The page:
Federal Income Tax Withholding

The 2017 Tax Cuts and Jobs Act made major revisions that affected taxpayer withholding. Due to changes in the law, personal exemptions are no longer a central feature of the tax code. The Internal Revenue Service (IRS) updated Form W-4, Employee’s Withholding Allowance Certificate, to reflect these changes. Employees who have submitted Form W-4 in any year before 2019 or earlier are not required to complete a new form, and USPS® will continue to compute withholding based on information from the employee’s most recently submitted Form W-4.

For employees who do submit a revised Form W-4 from 2020 or later, withholding will be based on expected filing status and standard deduction for the year. Employees can also choose to have qualified children and other dependents, multiple jobs or spouse works, and other income and deductions reflected in their withholding. For further information about withholding calculations, refer to IRS publication 15t (see page 10) at

Contributions made by employees to the following programs continue to be treated as pretax monies for federal tax computations:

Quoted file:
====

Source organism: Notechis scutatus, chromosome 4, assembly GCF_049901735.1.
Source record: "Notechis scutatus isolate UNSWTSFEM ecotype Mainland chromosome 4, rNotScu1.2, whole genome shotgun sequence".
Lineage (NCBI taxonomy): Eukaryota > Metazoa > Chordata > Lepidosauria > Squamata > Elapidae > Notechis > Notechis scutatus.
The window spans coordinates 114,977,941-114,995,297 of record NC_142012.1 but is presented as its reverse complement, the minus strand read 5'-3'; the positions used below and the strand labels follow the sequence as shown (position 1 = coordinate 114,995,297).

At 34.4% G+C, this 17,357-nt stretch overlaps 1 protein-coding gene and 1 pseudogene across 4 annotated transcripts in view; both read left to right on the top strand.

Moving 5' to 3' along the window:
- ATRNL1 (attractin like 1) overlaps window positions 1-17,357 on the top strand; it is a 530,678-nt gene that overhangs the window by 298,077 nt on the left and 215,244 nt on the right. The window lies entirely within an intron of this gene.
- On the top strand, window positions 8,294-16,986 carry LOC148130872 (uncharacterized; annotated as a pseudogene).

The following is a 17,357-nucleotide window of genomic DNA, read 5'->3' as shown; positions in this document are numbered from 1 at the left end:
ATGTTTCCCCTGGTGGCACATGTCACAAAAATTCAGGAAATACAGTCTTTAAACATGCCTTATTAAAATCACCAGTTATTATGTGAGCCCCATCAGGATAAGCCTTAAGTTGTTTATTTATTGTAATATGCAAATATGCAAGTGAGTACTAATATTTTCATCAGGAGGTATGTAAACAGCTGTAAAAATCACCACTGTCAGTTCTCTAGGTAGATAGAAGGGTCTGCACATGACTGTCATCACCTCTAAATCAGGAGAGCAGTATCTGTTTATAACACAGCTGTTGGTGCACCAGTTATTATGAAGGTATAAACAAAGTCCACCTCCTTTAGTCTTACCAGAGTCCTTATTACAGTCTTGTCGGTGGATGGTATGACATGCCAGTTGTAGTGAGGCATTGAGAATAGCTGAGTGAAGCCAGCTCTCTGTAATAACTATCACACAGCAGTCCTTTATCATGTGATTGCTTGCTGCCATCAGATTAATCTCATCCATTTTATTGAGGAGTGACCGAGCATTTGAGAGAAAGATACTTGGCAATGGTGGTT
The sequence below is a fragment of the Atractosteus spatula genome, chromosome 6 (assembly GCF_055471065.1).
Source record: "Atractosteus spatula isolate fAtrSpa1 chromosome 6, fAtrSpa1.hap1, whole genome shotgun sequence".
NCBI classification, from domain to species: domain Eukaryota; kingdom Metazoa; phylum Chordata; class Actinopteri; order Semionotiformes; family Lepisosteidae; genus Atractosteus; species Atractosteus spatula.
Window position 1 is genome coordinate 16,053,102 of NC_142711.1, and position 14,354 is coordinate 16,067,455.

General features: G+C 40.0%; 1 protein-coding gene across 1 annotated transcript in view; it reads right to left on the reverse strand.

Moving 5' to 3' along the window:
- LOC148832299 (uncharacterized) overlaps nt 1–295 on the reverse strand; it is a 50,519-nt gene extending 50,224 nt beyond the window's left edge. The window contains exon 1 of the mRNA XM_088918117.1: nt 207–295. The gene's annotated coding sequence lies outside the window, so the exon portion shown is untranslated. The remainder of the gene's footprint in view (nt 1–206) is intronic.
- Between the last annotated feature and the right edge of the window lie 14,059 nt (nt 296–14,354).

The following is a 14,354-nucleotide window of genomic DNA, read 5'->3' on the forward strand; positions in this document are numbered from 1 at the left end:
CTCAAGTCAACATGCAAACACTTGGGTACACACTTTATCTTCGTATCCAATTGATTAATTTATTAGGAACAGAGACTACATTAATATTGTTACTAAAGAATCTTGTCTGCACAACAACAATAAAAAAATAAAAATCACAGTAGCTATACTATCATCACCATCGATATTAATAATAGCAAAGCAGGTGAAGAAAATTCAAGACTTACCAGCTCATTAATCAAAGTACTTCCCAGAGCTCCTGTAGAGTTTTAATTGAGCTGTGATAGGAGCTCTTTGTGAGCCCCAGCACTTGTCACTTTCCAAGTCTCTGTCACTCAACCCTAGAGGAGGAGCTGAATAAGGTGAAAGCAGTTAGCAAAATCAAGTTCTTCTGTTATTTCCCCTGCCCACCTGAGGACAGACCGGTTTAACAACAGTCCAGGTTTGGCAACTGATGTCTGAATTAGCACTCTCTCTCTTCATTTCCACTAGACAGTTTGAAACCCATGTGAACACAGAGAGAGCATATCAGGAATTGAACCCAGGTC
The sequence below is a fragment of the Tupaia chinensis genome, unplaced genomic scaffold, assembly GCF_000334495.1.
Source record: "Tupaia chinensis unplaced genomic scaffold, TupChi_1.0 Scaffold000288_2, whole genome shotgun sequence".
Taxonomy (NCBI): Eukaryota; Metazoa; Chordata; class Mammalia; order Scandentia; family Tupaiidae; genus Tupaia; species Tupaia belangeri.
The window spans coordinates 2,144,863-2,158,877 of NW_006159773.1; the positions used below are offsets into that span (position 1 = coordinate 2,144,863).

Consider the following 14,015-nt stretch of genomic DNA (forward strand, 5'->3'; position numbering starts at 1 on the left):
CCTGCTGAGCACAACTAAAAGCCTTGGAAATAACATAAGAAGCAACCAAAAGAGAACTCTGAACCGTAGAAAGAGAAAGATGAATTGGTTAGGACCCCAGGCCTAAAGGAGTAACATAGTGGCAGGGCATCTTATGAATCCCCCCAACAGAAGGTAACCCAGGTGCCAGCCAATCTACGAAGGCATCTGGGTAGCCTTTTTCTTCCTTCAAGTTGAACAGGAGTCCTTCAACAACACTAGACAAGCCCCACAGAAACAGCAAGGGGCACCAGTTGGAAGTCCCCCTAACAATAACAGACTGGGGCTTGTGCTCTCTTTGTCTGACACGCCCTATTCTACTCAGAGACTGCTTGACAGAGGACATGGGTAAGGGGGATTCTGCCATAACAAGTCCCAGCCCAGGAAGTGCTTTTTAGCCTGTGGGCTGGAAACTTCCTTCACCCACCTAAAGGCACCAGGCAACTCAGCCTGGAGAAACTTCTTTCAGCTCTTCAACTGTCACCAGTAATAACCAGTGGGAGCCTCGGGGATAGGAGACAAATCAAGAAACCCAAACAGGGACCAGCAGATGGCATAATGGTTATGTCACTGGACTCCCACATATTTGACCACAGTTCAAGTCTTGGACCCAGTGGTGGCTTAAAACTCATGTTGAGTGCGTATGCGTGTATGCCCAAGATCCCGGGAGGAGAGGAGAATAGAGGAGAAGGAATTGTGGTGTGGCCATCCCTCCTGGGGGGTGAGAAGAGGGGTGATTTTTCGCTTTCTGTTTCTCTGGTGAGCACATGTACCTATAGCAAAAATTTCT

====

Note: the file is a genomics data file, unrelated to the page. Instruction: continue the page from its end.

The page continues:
n Commuter Program (CPP) up to the transit/parking pretax limits.

n Federal Employees Dental and Vision Insurance Program (FEDVIP).

n Health Benefits (HB):

n Federal Employees Health Benefits (FEHB), unless the employee declined the pre-tax benefit.

n USPS Health Benefits (USPS HB), only if the employee opted for pretax contributions.

n Flexible Spending Accounts (FSA).

n Health Savings Account (HSA).

n Traditional Thrift Savings Plan (TSP).

Regardless of whether employees have completed a revised 2020 Form W-4, they are encouraged to use the resources available at and complete a “paycheck checkup” using the Tax Withholding Estimator (see